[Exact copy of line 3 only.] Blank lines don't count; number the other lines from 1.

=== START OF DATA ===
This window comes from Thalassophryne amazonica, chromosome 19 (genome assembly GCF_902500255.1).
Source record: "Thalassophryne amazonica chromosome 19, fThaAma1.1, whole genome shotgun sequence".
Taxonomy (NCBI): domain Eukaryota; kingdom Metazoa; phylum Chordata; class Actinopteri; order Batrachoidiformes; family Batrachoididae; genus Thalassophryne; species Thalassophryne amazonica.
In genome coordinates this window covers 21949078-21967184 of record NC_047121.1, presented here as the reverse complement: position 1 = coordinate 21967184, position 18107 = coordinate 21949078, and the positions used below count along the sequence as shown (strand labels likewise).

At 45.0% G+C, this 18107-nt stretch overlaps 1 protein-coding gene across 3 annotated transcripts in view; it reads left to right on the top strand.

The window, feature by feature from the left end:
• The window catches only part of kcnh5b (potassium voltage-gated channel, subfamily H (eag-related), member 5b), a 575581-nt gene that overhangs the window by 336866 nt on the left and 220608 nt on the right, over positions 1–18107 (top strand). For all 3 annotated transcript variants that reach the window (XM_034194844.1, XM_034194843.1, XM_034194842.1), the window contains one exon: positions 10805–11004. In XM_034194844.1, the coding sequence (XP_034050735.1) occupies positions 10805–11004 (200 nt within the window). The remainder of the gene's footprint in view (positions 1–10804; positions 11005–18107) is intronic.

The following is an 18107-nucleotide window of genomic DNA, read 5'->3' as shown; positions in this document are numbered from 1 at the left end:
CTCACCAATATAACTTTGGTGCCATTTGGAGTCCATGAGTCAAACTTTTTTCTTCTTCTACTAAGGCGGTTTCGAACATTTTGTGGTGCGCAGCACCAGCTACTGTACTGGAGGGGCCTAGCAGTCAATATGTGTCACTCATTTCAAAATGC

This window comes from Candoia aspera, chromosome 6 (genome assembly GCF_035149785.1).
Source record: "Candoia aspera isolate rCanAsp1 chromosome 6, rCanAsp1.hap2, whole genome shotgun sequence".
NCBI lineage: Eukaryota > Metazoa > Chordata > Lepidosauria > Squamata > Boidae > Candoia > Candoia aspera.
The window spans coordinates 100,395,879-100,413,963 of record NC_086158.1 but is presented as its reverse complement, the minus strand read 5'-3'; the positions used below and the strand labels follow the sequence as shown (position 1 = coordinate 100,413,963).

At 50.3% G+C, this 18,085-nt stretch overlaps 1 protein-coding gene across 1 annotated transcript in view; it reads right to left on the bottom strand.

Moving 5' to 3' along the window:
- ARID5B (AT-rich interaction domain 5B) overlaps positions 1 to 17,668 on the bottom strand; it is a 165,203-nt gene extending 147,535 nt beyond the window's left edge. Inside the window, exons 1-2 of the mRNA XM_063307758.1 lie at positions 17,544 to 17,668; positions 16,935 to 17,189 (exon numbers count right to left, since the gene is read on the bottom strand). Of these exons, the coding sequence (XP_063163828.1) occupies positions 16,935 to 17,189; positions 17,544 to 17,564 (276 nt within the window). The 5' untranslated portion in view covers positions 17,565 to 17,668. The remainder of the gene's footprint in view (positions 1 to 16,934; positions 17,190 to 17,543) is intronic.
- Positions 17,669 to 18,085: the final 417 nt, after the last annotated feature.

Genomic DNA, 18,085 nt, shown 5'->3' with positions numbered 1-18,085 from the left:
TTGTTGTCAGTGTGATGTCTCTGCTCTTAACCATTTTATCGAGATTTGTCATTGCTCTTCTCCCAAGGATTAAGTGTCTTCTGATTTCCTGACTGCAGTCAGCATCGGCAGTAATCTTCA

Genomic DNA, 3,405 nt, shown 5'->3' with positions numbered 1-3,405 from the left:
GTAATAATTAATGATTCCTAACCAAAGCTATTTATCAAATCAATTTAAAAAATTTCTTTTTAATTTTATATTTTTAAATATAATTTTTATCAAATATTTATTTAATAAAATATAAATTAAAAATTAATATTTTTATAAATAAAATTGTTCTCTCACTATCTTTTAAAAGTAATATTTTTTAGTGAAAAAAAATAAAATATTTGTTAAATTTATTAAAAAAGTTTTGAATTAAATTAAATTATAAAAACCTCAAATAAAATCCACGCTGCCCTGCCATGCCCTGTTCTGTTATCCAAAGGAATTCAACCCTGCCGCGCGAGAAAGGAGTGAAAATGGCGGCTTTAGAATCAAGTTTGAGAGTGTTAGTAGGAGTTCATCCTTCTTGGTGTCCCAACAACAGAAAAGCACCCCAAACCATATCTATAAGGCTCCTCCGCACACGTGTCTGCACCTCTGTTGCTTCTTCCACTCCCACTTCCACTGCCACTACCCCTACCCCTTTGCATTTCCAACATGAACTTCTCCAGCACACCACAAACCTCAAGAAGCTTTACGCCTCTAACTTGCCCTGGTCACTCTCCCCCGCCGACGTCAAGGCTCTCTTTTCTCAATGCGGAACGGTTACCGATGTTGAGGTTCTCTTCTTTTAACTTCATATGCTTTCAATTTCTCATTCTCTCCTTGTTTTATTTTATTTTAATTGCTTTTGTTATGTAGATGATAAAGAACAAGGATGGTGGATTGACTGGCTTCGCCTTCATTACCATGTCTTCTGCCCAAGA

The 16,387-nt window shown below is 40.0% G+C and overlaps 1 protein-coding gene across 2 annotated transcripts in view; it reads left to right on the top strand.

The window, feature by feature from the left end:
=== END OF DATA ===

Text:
Taxonomy (NCBI): domain Eukaryota; kingdom Metazoa; phylum Chordata; class Actinopteri; order Batrachoidiformes; family Batrachoididae; genus Thalassophryne; species Thalassophryne amazonica.